Saturday, 7 April 2018


Attenborough Centre for the Creative Arts, Falmer, Brighton, Thurs 29th March

Onetime member of acerbic electronica post-punks Cabaret Voltaire, Chris Watson has embarked on a solo career you could never have predicted but still seems entirely fitting. He captures the sounds for David Attenborough and other nature docs, while releasing his field recordings in his own right. (If anyone from Kajagoogoo is now doing something so cool, I wait to be told about it.) He’s now providing a “spatialised audio journey of the imagination”, where you hear one of his sound art creations in sensurround. (And still on until Sunday the 8th!)

Sight seems very much the dominants sense in our culture, we casually use phrases such as “I see what you mean”. Sound is very often reduced to signifiers – car horns, alarms, you’ve got mail – the merely incidental or even the intrusive. The sound of the town gets treated as just noise pollution, which means we conceive of nature as effective silence, the “peace and quiet” of the countryside.

But consign sound to the edge and it becomes associated with that edge, with the liminal and uncanny. Soundtracks become more significant for horror or science fiction flicks than any other kind of film, more necessary for the atmosphere they’re evoking. Cabaret Voltaire, I’m afraid, are another subject I know little of. But what I’ve heard doesn't depart from post-punk’s Dadaism, a wrench thrown in the mechanism of music. Whereas his field recordings are more similar to Surrealism, which treated art as a springboard for a voyage of personal discovery. Surrealists were always collecting found objects, such as strangely shaped pebbles, for that reason.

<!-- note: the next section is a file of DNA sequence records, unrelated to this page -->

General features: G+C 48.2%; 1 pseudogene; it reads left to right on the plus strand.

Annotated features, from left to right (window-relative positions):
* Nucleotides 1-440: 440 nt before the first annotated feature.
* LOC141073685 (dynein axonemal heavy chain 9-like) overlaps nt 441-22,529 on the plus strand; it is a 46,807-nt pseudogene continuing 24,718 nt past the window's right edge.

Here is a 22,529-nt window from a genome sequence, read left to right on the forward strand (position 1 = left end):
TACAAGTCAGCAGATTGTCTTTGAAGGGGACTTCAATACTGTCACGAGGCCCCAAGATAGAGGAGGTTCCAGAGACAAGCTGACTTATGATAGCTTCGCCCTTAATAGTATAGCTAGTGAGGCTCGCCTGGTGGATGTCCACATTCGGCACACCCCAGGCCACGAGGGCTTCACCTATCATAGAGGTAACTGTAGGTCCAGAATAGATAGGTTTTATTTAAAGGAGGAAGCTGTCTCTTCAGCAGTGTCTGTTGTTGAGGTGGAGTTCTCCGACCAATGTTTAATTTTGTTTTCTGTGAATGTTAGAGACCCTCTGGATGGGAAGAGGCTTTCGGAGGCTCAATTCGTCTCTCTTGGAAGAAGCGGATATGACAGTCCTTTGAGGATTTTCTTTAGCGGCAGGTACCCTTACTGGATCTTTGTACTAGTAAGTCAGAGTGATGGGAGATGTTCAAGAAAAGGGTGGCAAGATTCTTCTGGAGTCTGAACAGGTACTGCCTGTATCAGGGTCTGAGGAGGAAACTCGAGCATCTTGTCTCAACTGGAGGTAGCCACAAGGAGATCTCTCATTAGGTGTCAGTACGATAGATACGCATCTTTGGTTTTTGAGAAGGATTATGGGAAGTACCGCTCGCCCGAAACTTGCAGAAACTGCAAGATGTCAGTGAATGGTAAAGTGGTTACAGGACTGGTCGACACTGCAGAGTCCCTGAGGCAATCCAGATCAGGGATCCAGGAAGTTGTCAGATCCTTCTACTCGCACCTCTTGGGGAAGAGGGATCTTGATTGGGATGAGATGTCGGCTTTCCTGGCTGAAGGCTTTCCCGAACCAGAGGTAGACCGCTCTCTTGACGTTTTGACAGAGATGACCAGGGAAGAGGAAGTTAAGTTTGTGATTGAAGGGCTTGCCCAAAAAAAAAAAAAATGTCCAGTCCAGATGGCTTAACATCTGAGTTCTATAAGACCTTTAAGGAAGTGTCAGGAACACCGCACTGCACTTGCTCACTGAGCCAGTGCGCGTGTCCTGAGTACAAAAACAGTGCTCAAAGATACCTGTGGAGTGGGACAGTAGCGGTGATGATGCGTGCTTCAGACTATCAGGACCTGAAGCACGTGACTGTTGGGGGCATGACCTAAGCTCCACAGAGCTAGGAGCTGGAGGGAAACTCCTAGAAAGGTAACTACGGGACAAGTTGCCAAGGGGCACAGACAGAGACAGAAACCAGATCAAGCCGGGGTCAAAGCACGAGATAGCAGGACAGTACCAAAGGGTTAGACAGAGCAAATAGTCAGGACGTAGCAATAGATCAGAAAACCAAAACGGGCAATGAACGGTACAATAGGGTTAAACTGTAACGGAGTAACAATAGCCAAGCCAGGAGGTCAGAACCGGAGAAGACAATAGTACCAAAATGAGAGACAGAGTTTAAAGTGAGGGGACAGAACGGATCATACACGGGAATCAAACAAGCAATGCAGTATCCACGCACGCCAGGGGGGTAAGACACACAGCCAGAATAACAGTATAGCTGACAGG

The event’s title effectively references all that. As we sat or lay in the centre of a near-dark room surrounded by speakers, it became almost like that scene in jungle films, where the white expeditionary force sit around the campfire, hearing the strange cries all around them.

Smartly, Watson starts his sound journey on Brighton beach, where it’s easy enough to attach images to the sounds (I can never feel too far from home if I can hear a seagull.) But he soon dispenses with those handy tags and departs for shores unknown. The blurb explains the journey “takes the listener from the edge of Brighton’s beach and out with the ebbing tide… on a trackless voyage around the planet from the ocean floor.” Which I’d read but happily then forgotten, so discovered in real time that this trip would be taking us beneath the waves.

Someone watching our reaction, with most people sprawled out on the floor, might have thought this was no more than a bliss-out exercise, a sonic massage. But it actuality illustrated the distinction between atmospheric and evocative. Even though I knew Watson’s only contribution to the sounds was to edit them, it was impossible not to hear what happened as a composition. While, much as you listen to music more closely when the words are taken away, there in the dark you listened to the strange sounds quite intently indeed. (And in their own right. A sign on the wall chronologically listed the sources, but I think most attendees didn’t consult it until afterwards.)